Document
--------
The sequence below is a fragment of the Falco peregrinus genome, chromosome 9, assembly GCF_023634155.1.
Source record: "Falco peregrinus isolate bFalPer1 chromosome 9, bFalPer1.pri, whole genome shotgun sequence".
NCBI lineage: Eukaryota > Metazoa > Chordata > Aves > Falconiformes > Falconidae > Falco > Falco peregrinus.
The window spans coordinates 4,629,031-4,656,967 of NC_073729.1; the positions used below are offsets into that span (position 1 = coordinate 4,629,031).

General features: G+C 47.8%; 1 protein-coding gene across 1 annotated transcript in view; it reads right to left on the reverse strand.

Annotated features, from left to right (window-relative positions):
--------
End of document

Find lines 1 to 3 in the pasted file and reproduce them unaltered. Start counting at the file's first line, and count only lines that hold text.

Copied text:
The sequence below is a fragment of the Falco peregrinus genome, chromosome 9, assembly GCF_023634155.1.
Source record: "Falco peregrinus isolate bFalPer1 chromosome 9, bFalPer1.pri, whole genome shotgun sequence".
NCBI lineage: Eukaryota > Metazoa > Chordata > Aves > Falconiformes > Falconidae > Falco > Falco peregrinus.